We joined Y Combinator in 2012 with the idea that we could change the way people think about payroll. The name of our company back then, “ZenPayroll,” emphasized our focus on the payroll domain (although we already had aspirations to go beyond payroll, as contemplated in our YC pitch deck).
We rolled out to fellow Y Combinator companies first. With a few successful cycles under our belt, we opened up to “friends of friends” with the stipulation that all companies be based in California. You see, each state has its own rules around how tax data should be reported, and we wanted to be good at California before venturing across the border.
Obsessing about making it easy for small- and medium-sized businesses to manage payroll was (and continues to be) paramount to our mission. We believe we can help business owners find the freedom to focus on the non-administrative aspects of their businesses. And with this mission in hand, we continued to grow.
In 2013, we processed about $100 million in payroll. By April 2015, we reached a point where we were processing billions of dollars in payroll annually for 10,000-ish customers in multiple states.
Growth was good, and we needed to expand our team.
In July 2015, we announced the opening of our Denver office with a plan to seed that location with our customer experience team. Other teams would follow over the next few years. And with our new Denver location we were ready to announce big changes around expanding into new market segments.
Our mission is to create a world where work empowers a better life. There are several steps we need to take to get there. But the first involves making running payroll, benefits, and HR as easy as running water.
In September 2015, we changed our name to “Gusto” and announced we were going into the benefits business. A year later, we announced we were getting into the HR business. A significant portion of our customers expressed interest in an all-in-one people solution (payroll, benefits, HR) in order to further simplify their business operations. And in order to get into the benefits and HR markets, we needed to reorganize our Engineering, Product, and Design (EPD) team.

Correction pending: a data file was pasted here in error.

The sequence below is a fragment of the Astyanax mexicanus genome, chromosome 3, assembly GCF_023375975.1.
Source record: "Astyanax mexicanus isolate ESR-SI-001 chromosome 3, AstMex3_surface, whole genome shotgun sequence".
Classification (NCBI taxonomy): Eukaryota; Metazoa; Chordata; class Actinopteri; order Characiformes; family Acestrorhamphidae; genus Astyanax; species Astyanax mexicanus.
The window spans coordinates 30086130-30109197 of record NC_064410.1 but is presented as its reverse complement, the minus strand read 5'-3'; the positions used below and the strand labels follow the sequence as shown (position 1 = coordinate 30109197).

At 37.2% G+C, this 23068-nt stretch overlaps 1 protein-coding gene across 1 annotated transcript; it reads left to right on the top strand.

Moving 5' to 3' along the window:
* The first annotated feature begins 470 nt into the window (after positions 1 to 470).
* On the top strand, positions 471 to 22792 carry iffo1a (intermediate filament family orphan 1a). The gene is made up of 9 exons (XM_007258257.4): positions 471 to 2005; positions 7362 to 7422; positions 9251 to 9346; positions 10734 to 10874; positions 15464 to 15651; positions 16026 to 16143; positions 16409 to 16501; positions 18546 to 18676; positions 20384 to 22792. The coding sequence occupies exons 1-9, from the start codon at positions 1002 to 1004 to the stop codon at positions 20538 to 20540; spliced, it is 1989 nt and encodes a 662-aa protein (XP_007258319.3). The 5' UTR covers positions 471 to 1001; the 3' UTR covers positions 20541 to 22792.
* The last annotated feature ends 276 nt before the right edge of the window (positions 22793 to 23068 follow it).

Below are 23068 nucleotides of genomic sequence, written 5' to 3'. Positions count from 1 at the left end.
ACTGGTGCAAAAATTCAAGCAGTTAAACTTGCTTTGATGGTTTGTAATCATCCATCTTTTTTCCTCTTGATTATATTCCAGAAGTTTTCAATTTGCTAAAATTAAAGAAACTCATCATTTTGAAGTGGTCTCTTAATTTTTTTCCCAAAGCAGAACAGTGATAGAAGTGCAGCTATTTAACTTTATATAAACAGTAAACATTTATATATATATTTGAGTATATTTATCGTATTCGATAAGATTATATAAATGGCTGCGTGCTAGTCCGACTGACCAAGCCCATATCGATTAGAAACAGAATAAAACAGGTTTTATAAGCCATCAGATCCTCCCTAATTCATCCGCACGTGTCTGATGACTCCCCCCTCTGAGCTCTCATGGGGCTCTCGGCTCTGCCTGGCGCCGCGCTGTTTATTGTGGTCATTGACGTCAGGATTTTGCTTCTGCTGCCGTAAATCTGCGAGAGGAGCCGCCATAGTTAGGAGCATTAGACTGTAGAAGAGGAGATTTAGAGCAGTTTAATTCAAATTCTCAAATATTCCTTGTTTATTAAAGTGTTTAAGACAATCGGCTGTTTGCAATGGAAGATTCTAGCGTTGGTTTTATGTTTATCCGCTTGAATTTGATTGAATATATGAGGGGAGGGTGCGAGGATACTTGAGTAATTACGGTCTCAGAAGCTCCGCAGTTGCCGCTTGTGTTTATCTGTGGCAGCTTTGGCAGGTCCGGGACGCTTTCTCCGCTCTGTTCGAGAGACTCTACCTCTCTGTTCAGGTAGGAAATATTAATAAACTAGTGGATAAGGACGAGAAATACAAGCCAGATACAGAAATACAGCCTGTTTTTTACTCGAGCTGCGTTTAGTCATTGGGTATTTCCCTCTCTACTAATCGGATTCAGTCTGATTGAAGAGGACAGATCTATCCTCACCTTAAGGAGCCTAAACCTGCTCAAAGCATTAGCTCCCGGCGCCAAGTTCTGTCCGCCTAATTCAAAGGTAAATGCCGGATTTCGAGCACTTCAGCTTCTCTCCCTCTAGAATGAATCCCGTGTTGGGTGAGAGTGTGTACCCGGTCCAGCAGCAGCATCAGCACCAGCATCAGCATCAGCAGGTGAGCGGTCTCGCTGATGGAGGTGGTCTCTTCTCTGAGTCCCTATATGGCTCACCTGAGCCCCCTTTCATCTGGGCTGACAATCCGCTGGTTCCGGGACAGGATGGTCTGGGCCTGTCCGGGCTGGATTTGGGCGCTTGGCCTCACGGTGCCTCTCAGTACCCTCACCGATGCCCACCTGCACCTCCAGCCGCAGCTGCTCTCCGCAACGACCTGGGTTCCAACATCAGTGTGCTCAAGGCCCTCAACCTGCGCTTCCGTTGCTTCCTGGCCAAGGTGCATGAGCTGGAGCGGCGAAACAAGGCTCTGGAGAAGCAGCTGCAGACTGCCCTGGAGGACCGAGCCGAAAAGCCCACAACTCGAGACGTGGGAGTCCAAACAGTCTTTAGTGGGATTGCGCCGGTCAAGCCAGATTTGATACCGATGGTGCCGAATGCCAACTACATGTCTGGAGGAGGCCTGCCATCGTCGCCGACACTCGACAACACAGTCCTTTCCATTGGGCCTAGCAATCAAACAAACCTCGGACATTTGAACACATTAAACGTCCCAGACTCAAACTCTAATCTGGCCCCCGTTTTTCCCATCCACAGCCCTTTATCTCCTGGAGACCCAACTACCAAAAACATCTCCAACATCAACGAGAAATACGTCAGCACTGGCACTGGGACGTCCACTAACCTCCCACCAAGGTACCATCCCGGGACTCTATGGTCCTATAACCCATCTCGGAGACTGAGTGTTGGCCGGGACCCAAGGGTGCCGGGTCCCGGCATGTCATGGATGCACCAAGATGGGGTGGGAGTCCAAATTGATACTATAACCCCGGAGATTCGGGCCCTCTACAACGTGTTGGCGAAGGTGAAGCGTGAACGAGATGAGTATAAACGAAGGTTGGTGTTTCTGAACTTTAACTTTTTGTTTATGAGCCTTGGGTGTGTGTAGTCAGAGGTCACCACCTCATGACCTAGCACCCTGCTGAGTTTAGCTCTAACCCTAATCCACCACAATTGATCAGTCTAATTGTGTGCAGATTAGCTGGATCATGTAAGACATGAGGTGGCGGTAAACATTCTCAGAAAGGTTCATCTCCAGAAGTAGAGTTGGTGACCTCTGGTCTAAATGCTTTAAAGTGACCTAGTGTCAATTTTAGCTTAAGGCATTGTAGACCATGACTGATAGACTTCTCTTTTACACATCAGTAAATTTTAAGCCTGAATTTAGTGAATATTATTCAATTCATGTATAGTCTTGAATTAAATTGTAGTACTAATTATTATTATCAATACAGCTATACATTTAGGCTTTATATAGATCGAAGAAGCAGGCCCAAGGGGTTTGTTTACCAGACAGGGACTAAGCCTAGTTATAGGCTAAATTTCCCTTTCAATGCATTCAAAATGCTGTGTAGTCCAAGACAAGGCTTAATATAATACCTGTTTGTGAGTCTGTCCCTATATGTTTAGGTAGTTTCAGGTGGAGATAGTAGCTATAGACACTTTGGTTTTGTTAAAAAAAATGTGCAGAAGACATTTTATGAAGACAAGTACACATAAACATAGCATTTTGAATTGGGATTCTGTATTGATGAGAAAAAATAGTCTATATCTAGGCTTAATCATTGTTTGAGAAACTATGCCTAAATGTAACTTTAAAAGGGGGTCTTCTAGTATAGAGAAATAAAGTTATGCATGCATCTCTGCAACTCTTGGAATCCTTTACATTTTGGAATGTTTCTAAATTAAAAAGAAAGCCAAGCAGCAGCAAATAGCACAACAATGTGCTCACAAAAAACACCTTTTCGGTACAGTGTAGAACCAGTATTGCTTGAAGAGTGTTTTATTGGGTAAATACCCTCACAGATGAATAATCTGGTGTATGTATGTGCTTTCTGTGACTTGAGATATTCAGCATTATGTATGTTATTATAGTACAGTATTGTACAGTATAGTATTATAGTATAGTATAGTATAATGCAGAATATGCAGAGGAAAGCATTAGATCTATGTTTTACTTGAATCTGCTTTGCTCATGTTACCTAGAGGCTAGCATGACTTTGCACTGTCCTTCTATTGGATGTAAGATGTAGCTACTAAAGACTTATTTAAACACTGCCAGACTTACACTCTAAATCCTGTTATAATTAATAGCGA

In the ZenPayroll days, all of EPD focused on the payroll domain. But in order to become an all-in-one people solution we needed to create two new product teams to support our go-to-market strategy: HR and Benefits.
Today we refer to our product teams as “missions” here at Gusto. Three of them are go-to market products we offer our customers (HR, Payroll, and Benefits). The two others are vital cross-product focus areas.
Growth, for example, focuses on product-based experiments that help us do a better job reaching new customers. That mission also has a concentration area around master data management to help our business and product teams derive insight from the millions of data artifacts our system generates every day.
FinTech focuses on moving money between bank accounts so employees get paid on time. They are masters at understanding the nuanced nature of ACH and other money transfer methods. Further, our Developer Experience (DEX) team loosely rolls into FinTech (via Infrastructure), and is the reason why we can do things like ship code to Production 5 to 10 times per day.
Each mission is led by an engineer, product manager, and sometimes a designer. Most of our missions are divided into pods, with each pod comprising a handful of engineers and a lead. But some of our missions are pod-less, opting to dynamically assemble teams based on project needs. We feel that experimentation around team structure is super important.
Two of our missions, Growth and Payroll, have pods in Denver. Most of Growth’s data team is there. The Denver payroll pod focuses on tax payments and filings.
As headcount in Denver continues to increase (we have about the same number of people in both offices), we asked ourselves if it made sense to bolster our EPD presence there. Many of our operational and engagement teams had re-centered in Denver. Was there a chance to optimize for geography?
We looked at how other companies went about opening their second engineering locations, and were inspired by how Instagram opened its NYC engineering office. We liked how they placed “big bets” on their new location, moving strategically important initiatives there.
And we realized that payroll, being core to day-to-day work for most of our Denver-based business teams, spiked high on geographic optimization. Our Customer Care teams do a lot of payroll support, and being able to walk over and talk through issues with engineers in person would add a ton of value. Our Tax Operations and Resolution teams file for our customers on a quarterly (and sometimes monthly) basis. They’d benefit for the same reasons.
Gusto would be a better business over the long term if we invested invested growing the size of our Payroll mission there.
So that’s what we’re doing. The Denver Post announced last month that we’re hiring a lot of engineers (and PMs and Designers) in Denver in 2018. Much of that is tied to this decision.
Gusto EPD will always be headquartered in San Francisco. And the Payroll mission will always have teams in both cities.
It’ll take time to do this properly. Payroll is core to our business and is esoteric, to say the least. We’ve planned for a long transition period with key milestones throughout. And when we get through the transition, it’s going to do great things for our business.